Step by Step the F-35 Program Becomes an Expensive Failure of the U.S. Military Production

WASHINGTON, (BM) – America has for many years used the flagship F-35 as the most successful and high-tech stealth project in military history, not only for the US military but for the world as well.

In recent months, and especially in recent days, information that is worrying about the future of the F-35 program is increasingly emerging.

In a recent hearing in the House Armed Forces Committee, it became clear that only one part of the aircraft is capable of performing combat missions, exactly one-third of the entire available F-35 fleet.

The problems are serious and have been around for many years. The Pentagon and Lockheed Martin are still litigating who owns and is entitled to the F-35 program codes and this is the one of the problems.

Washington’s political circles continue to argue that the state is making too much concessions to the manufacturer, which could prove to be a serious problem that would determine Lockheed Martin as a monopolist in the military market.

Just a few days ago, the Pentagon was complaining of damages and defects, which are already starting to happen frequently. According to military analysts at the Pentagon, the F-35 has a long time to respond to military capabilities and targets for their implementation.

The source of this information is Bloomberg’s US edition and a statement by Robert Becler, responsible for US weapons testing.

According to him, planes are failing more often than acceptable and maintenance costs are increasing significantly.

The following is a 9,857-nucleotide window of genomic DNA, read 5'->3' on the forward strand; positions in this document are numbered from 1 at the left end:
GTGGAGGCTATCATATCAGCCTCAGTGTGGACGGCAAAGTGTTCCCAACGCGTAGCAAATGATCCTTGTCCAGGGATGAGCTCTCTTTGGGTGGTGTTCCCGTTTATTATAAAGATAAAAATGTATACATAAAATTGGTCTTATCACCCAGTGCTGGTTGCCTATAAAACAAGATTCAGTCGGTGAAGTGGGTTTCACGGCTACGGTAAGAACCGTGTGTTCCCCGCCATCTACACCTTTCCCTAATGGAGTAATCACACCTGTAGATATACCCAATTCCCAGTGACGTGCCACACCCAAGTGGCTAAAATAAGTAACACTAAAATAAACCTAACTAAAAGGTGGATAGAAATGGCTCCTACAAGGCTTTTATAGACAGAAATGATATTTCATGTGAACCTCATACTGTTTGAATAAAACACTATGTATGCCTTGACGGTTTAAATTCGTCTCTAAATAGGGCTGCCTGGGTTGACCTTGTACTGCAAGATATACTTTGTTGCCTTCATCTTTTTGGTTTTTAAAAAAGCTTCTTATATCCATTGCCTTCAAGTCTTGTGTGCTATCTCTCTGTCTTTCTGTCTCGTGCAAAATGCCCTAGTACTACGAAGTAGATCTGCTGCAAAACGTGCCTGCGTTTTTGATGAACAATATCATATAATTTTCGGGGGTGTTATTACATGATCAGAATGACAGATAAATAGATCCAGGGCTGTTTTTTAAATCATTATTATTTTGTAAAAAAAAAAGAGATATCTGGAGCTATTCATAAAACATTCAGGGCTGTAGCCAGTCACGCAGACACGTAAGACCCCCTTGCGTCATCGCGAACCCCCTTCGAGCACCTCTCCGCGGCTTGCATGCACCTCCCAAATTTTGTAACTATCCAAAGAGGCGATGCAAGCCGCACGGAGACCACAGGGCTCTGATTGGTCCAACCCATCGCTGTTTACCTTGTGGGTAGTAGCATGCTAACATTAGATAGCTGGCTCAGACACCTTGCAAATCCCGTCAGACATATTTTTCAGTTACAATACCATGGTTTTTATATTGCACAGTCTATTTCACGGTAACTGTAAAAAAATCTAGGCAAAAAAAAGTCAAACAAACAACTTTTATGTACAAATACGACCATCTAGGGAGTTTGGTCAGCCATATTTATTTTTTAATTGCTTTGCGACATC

Increasing support costs are cited by increasing threats from Russia and China, as well as from Islamic terrorist groups. At least such an explanation was given some time ago by US President Donald Trump.

All this leads to a clear and long silent fact – the program has problems maintaining aircraft combat readiness. Spare parts for all aircraft are missing, many of them do not receive timely system updates due to poor, timely or lack of funding.

There are even problems in the logistics that have to transport planes to accomplish tasks across the globe.

All of these internal conflicts are not good for the US F-35 Navy, but many partners are also likely to begin to hold the US accountable for the manufactured F-35s that are in service in many other countries.

Australia, for example, found a problem with corrosion. We recall that on May 2019 the Australian defence officials have been urged to consider round-the-clock dehumidification systems at an Air Forcebase near Newcastle to curb the corrosion risk for its fleet of Joint Strike Fighter jets.

Auditing and consulting firm KPMG was tasked with doing a report on the “intergranular corrosion mitigation options” for the 72 F-35A fighter jets, bought by the Australian Defence Force for $17 billion.

Concerns over the risk of metal stress and cracking were raised in 2017, the year before the next-generation fighters were due to come to Australia.

The FOI report obtained by the ABC said of the three bases where the jets would be based, only Williamtown, near Newcastle, had been identified as having potential problems.

The risk is posed by salt and other climatic conditions.

On the other hand, Turkey’s withdrawal from the program due to the purchase of the Russian C-400 proves to be an even greater challenge to the existence of the F-35 program.

Experts estimate that Lockheed Martin’s losses from this US government action would be close to $ 1 billion. The task of the US is to find a replacement for Turkey to produce with the same quality and at the same low price if it wants to keep the F-35 competitive in international markets.

Donald Trump may have relied on sanctions against Turkey as punishment for buying the S-400, but so far they have not been plowed.

They may never be implemented, as Turkey still holds a large trump card in its hand – a military base Incirlik where a large number of US troops and equipment are located.

Yes, the F-35 is for sale. But if these problems continue, the question is – how long?

Because if that continues, this aircraft could turn into the most costly failure of the US military industrial complex.

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Editorial team